Mental Harassment at Workplace - Dealing with Micromanagement


Mental Harassment has always existed but not gained enough mileage to be talked about officially, especially in India. I am sure, each one of us would have faced difficult circumstances at work place.


Most of the organisations today have policies in place to make their culture more inclusive and flexible, and hierarchies flat, but at times employing them in every corner becomes a challenge.


For this article, I connected with a lot of people in my network who shared stories, instances and anecdotes that may cause mental discomfort at workplace. The problem is very real and worth being written about.


However, Mental Harassment is a very subjective topic. What might be harassment to someone, could be pushing your limits at the time of need to the other. Usually, if the employee isn’t competent enough, s/he may feel getting pushed to perform is mental harassment. The company is not at fault if the employee is unable to do the job s/he was hired for, or cope with a high pressure job. However, there are times when well performing employees feel mental discomfort due to a stressful environment.


It started out as an article but converted to a series as I realised the problem is too vast and deep. By the means of this series, I intend to look at some true stories and some possible solutions to make lives easier.


Micromanagement

Scenario 1:

10 am: PAN India call with Country Head to discuss daily individual numbers

10:45 am – 8 pm: Call every 30-45 minutes with the reporting manager to discuss updates on various clients and performance for the day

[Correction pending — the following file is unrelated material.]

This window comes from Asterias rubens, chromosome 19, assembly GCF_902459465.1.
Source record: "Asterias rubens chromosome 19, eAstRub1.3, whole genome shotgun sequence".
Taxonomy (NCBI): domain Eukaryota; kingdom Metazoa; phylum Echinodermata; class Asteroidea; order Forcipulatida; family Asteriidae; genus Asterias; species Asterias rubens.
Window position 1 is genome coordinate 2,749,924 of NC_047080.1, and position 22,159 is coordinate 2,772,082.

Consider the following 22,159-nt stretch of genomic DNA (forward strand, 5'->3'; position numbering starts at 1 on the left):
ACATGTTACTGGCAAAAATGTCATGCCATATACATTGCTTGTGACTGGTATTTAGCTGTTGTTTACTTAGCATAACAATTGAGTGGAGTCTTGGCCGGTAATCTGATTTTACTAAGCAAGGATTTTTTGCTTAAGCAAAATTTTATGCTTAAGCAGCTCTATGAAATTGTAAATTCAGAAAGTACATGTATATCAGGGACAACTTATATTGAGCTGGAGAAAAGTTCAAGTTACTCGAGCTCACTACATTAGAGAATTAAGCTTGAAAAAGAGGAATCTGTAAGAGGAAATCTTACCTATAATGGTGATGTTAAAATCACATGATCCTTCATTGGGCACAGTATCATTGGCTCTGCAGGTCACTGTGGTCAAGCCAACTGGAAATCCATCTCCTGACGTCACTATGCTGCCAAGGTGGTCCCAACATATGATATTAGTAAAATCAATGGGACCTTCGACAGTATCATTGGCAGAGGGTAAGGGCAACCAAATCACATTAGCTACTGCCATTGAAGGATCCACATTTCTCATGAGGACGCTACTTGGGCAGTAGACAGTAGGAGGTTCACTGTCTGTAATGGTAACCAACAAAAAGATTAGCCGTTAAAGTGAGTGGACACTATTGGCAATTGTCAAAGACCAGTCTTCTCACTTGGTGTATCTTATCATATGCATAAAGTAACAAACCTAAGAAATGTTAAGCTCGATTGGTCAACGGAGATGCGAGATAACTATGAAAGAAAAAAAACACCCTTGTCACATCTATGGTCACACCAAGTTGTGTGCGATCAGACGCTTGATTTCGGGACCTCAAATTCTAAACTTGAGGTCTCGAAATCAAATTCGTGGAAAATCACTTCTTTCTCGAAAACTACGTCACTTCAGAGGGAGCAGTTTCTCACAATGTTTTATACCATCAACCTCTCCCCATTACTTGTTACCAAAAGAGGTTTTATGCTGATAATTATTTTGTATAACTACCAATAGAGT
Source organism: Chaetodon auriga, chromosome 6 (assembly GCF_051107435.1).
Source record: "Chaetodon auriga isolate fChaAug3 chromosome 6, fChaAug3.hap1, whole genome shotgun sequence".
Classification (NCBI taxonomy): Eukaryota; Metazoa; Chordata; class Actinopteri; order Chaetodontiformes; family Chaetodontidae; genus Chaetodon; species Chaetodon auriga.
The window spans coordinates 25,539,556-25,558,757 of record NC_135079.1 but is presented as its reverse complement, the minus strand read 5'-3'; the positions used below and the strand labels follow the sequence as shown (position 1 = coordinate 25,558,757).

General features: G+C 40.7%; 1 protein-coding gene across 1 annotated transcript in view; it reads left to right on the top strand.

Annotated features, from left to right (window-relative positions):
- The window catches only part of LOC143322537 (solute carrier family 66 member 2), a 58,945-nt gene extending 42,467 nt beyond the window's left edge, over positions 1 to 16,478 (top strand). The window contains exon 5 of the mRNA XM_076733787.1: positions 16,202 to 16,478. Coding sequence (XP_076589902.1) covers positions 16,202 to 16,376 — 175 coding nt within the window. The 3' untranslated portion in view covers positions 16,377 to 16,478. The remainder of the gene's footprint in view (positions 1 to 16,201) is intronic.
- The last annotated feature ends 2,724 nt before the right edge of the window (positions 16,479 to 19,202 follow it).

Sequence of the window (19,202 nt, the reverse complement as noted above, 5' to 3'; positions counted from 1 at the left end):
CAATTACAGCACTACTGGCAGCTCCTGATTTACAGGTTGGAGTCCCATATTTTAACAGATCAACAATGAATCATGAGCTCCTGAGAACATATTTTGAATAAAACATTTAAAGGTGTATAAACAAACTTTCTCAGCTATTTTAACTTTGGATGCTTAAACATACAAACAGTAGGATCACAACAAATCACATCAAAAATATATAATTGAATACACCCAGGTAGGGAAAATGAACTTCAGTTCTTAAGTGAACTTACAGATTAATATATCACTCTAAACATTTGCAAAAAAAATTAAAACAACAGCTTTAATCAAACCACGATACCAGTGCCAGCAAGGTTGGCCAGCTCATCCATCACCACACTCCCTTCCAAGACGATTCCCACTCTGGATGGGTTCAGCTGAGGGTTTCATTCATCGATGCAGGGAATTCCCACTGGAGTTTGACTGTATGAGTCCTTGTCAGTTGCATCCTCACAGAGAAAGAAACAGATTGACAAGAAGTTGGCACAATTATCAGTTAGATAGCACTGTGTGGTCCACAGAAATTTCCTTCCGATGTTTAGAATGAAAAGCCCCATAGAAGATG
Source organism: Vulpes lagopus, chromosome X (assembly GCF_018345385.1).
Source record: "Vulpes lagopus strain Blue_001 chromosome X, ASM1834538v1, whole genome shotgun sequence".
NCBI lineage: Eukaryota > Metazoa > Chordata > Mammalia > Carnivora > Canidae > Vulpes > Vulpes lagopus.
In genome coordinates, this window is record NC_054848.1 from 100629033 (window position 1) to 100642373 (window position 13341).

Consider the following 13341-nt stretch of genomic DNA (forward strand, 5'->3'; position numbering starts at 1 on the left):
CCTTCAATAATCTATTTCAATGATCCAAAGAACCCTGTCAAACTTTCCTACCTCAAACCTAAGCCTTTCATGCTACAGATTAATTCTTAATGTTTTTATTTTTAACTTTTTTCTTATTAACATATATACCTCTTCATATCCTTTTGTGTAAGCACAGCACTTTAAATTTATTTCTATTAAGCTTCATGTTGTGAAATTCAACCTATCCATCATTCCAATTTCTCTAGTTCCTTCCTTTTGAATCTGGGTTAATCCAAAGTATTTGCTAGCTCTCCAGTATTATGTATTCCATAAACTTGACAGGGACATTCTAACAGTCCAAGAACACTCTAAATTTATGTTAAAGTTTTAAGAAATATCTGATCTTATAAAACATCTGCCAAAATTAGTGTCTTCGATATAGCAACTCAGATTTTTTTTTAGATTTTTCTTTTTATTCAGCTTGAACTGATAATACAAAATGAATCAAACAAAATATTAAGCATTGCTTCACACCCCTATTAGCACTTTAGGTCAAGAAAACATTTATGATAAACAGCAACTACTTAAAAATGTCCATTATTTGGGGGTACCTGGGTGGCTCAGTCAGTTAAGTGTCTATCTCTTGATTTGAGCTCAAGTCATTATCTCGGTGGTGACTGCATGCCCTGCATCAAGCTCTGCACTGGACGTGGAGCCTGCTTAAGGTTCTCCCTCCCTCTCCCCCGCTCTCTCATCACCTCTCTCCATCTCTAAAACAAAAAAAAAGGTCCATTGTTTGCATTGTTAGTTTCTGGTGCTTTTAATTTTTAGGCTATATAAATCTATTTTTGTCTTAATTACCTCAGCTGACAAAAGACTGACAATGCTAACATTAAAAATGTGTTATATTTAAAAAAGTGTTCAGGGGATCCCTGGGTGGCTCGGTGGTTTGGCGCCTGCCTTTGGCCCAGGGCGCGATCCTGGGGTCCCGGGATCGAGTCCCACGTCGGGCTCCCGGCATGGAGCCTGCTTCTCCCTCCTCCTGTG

9 pm: Call with reporting manager to discuss if the CRM is being updated on a daily basis as the management relies on it for regular updates on various employee activities.


Scenario 2

Reporting Manager: “Can you please keep your screen shared with me throughout the day? We have got new guidelines for monitoring employee activities that we need to abide by.”


Scenario 3

In Pre-WFH times:

Reporting Manager: *Follows Regional Manager to the Wash Room* “Hey! I was searching for you and thought I might find you here. Can you please give an update on Client A, B and C?”


The What

Micromanagement seems to be the #1 cause for mental discomfort to employees. It is a management style wherein the manager closely monitors, or controls, every action of the employees. It has always been part of manager’s job to know how their team is utilising their time. However, it becomes problematic when the line between being aware and stalking gets blurred.


The Why

I did some research to understand why leaders micromanage and came up with following reasons:

  1. The employee is new to the job

  2. The project is new and has never been handled before

  3. Evidences of performance lapses or low productivity

  4. Repeated customer complaints against an employee or a department

  5. Organisational crises

In his book, My Way or the Highway: The Micromanagement Survival Guide, author H. E. Chambers mentions three causes behind the need to micromanage: fear, confusion or comfort of the leader. Some other causes highlighted by him are low self-confidence, no or low recognition, or threat due to competition.